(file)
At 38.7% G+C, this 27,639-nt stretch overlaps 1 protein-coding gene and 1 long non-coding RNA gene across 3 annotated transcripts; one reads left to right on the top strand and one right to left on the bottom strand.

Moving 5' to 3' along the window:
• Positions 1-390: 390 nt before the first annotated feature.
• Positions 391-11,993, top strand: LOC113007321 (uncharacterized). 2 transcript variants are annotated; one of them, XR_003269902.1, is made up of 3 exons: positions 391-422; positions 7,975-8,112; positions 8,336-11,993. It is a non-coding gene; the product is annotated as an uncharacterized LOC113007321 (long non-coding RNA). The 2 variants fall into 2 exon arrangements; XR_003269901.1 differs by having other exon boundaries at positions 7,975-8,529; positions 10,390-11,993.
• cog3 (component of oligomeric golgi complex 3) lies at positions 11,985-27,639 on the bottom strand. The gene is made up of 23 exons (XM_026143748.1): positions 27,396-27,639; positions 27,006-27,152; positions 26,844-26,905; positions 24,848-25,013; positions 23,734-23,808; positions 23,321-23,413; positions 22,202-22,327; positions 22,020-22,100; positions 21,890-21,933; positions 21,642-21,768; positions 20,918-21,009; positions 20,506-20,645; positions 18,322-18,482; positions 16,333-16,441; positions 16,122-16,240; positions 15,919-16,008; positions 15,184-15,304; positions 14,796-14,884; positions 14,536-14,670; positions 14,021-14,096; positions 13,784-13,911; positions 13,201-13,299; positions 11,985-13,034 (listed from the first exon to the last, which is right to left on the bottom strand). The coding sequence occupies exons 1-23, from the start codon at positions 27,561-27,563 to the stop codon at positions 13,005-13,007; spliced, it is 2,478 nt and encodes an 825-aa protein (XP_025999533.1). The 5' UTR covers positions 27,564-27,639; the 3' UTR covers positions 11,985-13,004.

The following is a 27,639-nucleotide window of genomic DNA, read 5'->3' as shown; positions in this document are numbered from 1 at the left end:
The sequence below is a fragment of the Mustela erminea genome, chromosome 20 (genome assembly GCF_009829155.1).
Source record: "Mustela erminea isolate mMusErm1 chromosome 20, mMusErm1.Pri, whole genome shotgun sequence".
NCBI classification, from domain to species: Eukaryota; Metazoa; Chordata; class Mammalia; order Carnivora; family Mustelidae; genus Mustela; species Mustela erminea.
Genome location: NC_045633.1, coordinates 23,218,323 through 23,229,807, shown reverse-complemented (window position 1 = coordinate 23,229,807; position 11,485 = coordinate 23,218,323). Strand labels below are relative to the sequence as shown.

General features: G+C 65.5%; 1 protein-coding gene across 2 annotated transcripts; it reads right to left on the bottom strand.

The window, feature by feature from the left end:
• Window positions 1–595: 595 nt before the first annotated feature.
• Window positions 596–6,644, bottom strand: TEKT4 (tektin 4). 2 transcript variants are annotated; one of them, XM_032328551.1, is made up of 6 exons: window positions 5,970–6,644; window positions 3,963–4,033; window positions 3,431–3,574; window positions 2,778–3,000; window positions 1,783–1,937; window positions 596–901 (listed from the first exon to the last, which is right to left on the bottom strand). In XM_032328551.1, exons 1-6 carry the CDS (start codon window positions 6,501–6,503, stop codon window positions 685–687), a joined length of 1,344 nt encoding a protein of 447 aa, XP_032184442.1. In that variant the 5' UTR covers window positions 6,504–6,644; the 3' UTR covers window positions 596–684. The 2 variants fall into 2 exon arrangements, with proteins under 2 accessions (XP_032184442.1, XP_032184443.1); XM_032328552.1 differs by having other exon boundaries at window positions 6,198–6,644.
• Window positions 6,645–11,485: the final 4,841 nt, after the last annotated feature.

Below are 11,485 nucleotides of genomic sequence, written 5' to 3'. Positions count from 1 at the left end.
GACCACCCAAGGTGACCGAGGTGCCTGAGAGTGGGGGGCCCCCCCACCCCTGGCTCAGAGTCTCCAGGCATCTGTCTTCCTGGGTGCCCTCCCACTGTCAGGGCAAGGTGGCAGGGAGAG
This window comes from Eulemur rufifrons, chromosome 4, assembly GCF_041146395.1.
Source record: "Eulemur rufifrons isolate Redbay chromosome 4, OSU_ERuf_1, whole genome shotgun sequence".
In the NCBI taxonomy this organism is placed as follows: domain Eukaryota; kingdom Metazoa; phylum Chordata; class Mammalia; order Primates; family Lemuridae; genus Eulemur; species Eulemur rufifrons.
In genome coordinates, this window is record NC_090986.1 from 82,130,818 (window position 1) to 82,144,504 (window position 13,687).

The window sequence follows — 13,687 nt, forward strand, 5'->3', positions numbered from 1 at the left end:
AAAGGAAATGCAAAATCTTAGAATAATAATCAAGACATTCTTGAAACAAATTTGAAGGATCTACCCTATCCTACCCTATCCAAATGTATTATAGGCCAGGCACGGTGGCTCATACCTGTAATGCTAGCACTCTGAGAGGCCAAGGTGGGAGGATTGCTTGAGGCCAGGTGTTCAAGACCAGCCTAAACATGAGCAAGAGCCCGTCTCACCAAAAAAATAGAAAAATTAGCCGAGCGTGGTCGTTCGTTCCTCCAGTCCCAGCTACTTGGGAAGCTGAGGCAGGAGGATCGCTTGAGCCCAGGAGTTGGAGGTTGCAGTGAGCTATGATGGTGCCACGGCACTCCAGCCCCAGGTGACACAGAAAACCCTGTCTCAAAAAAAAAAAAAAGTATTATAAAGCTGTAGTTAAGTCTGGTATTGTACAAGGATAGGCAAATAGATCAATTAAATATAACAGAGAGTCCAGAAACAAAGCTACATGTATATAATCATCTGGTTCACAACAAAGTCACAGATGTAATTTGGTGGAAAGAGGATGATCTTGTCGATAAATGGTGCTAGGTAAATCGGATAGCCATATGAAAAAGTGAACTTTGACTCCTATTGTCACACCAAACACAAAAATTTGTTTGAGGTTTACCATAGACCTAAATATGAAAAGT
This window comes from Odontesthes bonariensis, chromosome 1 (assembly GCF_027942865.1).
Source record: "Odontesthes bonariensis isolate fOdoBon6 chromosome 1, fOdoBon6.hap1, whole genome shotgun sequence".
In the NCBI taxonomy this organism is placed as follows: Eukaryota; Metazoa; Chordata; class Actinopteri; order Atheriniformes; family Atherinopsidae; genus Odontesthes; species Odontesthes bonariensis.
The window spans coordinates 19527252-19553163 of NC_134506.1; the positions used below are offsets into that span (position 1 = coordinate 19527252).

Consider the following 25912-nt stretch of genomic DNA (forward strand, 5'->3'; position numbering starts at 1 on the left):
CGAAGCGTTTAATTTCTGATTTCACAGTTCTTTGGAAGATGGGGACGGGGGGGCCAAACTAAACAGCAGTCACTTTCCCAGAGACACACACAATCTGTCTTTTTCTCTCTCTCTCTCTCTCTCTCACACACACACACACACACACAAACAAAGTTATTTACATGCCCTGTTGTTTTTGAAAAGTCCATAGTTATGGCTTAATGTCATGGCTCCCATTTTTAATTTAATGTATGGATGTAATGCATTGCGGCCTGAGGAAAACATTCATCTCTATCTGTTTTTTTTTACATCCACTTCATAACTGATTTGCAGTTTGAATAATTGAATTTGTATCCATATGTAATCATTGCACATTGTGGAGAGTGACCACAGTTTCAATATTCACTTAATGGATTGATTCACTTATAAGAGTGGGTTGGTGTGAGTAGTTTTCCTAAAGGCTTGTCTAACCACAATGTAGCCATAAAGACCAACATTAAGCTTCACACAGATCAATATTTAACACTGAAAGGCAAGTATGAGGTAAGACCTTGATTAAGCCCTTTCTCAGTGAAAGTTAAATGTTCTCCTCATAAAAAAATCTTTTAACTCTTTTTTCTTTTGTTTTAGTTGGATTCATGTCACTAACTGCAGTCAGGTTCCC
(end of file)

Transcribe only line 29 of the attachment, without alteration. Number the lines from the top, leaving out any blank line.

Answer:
CGAAGCGTTTAATTTCTGATTTCACAGTTCTTTGGAAGATGGGGACGGGGGGGCCAAACTAAACAGCAGTCACTTTCCCAGAGACACACACAATCTGTCTTTTTCTCTCTCTCTCTCTCTCTCTCACACACACACACACACACACAAACAAAGTTATTTACATGCCCTGTTGTTTTTGAAAAGTCCATAGTTATGGCTTAATGTCATGGCTCCCATTTTTAATTTAATGTATGGATGTAATGCATTGCGGCCTGAGGAAAACATTCATCTCTATCTGTTTTTTTTTACATCCACTTCATAACTGATTTGCAGTTTGAATAATTGAATTTGTATCCATATGTAATCATTGCACATTGTGGAGAGTGACCACAGTTTCAATATTCACTTAATGGATTGATTCACTTATAAGAGTGGGTTGGTGTGAGTAGTTTTCCTAAAGGCTTGTCTAACCACAATGTAGCCATAAAGACCAACATTAAGCTTCACACAGATCAATATTTAACACTGAAAGGCAAGTATGAGGTAAGACCTTGATTAAGCCCTTTCTCAGTGAAAGTTAAATGTTCTCCTCATAAAAAAATCTTTTAACTCTTTTTTCTTTTGTTTTAGTTGGATTCATGTCACTAACTGCAGTCAGGTTCCC